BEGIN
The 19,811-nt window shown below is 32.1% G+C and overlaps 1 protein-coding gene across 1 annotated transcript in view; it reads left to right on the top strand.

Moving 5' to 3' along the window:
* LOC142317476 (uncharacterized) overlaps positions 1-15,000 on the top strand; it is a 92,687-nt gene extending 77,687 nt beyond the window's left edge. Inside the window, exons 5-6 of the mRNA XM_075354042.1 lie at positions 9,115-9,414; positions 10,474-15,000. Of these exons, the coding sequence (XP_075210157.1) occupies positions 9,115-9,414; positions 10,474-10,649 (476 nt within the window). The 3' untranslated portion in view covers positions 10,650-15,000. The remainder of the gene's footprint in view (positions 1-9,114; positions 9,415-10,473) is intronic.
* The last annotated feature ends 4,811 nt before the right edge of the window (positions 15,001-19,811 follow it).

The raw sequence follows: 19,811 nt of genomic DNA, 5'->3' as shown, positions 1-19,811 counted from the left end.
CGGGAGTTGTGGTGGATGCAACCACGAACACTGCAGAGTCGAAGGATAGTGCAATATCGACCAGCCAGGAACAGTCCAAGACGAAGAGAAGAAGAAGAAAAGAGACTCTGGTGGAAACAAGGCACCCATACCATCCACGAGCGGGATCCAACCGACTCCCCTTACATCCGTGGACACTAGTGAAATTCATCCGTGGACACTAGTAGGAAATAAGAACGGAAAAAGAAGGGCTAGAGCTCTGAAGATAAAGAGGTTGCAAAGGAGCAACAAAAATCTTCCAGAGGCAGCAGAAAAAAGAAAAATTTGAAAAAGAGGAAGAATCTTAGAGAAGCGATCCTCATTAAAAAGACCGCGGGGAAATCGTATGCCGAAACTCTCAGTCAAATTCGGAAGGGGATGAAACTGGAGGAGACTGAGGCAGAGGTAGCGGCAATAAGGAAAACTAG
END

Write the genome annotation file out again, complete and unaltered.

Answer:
The 19,811-nt window shown below is 32.1% G+C and overlaps 1 protein-coding gene across 1 annotated transcript in view; it reads left to right on the top strand.

Moving 5' to 3' along the window:
* LOC142317476 (uncharacterized) overlaps positions 1-15,000 on the top strand; it is a 92,687-nt gene extending 77,687 nt beyond the window's left edge. Inside the window, exons 5-6 of the mRNA XM_075354042.1 lie at positions 9,115-9,414; positions 10,474-15,000. Of these exons, the coding sequence (XP_075210157.1) occupies positions 9,115-9,414; positions 10,474-10,649 (476 nt within the window). The 3' untranslated portion in view covers positions 10,650-15,000. The remainder of the gene's footprint in view (positions 1-9,114; positions 9,415-10,473) is intronic.
* The last annotated feature ends 4,811 nt before the right edge of the window (positions 15,001-19,811 follow it).

The raw sequence follows: 19,811 nt of genomic DNA, 5'->3' as shown, positions 1-19,811 counted from the left end.
CGGGAGTTGTGGTGGATGCAACCACGAACACTGCAGAGTCGAAGGATAGTGCAATATCGACCAGCCAGGAACAGTCCAAGACGAAGAGAAGAAGAAGAAAAGAGACTCTGGTGGAAACAAGGCACCCATACCATCCACGAGCGGGATCCAACCGACTCCCCTTACATCCGTGGACACTAGTGAAATTCATCCGTGGACACTAGTAGGAAATAAGAACGGAAAAAGAAGGGCTAGAGCTCTGAAGATAAAGAGGTTGCAAAGGAGCAACAAAAATCTTCCAGAGGCAGCAGAAAAAAGAAAAATTTGAAAAAGAGGAAGAATCTTAGAGAAGCGATCCTCATTAAAAAGACCGCGGGGAAATCGTATGCCGAAACTCTCAGTCAAATTCGGAAGGGGATGAAACTGGAGGAGACTGAGGCAGAGGTAGCGGCAATAAGGAAAACTAG